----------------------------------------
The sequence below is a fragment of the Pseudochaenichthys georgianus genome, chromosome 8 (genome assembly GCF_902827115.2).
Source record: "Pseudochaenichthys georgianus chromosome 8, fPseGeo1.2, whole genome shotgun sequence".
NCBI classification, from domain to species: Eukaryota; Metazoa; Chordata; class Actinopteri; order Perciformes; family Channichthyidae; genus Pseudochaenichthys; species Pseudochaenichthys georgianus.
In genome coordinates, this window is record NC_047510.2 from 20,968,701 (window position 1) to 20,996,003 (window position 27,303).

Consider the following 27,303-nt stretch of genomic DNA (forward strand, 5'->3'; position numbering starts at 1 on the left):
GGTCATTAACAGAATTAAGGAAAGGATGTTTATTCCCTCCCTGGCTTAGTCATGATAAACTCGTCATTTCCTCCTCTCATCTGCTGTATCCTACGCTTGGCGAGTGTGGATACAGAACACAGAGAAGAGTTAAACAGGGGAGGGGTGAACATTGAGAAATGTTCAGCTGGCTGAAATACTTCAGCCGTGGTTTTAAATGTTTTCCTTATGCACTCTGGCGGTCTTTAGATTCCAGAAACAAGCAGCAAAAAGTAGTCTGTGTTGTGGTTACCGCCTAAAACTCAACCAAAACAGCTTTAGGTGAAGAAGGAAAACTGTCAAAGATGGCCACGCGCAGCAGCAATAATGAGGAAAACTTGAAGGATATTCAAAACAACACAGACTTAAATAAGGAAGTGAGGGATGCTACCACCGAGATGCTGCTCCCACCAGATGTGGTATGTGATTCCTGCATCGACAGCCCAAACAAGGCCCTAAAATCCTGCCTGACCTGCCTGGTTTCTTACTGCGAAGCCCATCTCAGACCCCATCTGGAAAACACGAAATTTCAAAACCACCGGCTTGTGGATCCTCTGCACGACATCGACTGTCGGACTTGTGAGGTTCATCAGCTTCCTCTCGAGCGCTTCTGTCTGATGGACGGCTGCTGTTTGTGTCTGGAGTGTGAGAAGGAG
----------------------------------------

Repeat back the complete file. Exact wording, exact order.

The sequence below is a fragment of the Pseudochaenichthys georgianus genome, chromosome 8 (genome assembly GCF_902827115.2).
Source record: "Pseudochaenichthys georgianus chromosome 8, fPseGeo1.2, whole genome shotgun sequence".
NCBI classification, from domain to species: Eukaryota; Metazoa; Chordata; class Actinopteri; order Perciformes; family Channichthyidae; genus Pseudochaenichthys; species Pseudochaenichthys georgianus.
In genome coordinates, this window is record NC_047510.2 from 20,968,701 (window position 1) to 20,996,003 (window position 27,303).

Consider the following 27,303-nt stretch of genomic DNA (forward strand, 5'->3'; position numbering starts at 1 on the left):
GGTCATTAACAGAATTAAGGAAAGGATGTTTATTCCCTCCCTGGCTTAGTCATGATAAACTCGTCATTTCCTCCTCTCATCTGCTGTATCCTACGCTTGGCGAGTGTGGATACAGAACACAGAGAAGAGTTAAACAGGGGAGGGGTGAACATTGAGAAATGTTCAGCTGGCTGAAATACTTCAGCCGTGGTTTTAAATGTTTTCCTTATGCACTCTGGCGGTCTTTAGATTCCAGAAACAAGCAGCAAAAAGTAGTCTGTGTTGTGGTTACCGCCTAAAACTCAACCAAAACAGCTTTAGGTGAAGAAGGAAAACTGTCAAAGATGGCCACGCGCAGCAGCAATAATGAGGAAAACTTGAAGGATATTCAAAACAACACAGACTTAAATAAGGAAGTGAGGGATGCTACCACCGAGATGCTGCTCCCACCAGATGTGGTATGTGATTCCTGCATCGACAGCCCAAACAAGGCCCTAAAATCCTGCCTGACCTGCCTGGTTTCTTACTGCGAAGCCCATCTCAGACCCCATCTGGAAAACACGAAATTTCAAAACCACCGGCTTGTGGATCCTCTGCACGACATCGACTGTCGGACTTGTGAGGTTCATCAGCTTCCTCTCGAGCGCTTCTGTCTGATGGACGGCTGCTGTTTGTGTCTGGAGTGTGAGAAGGAG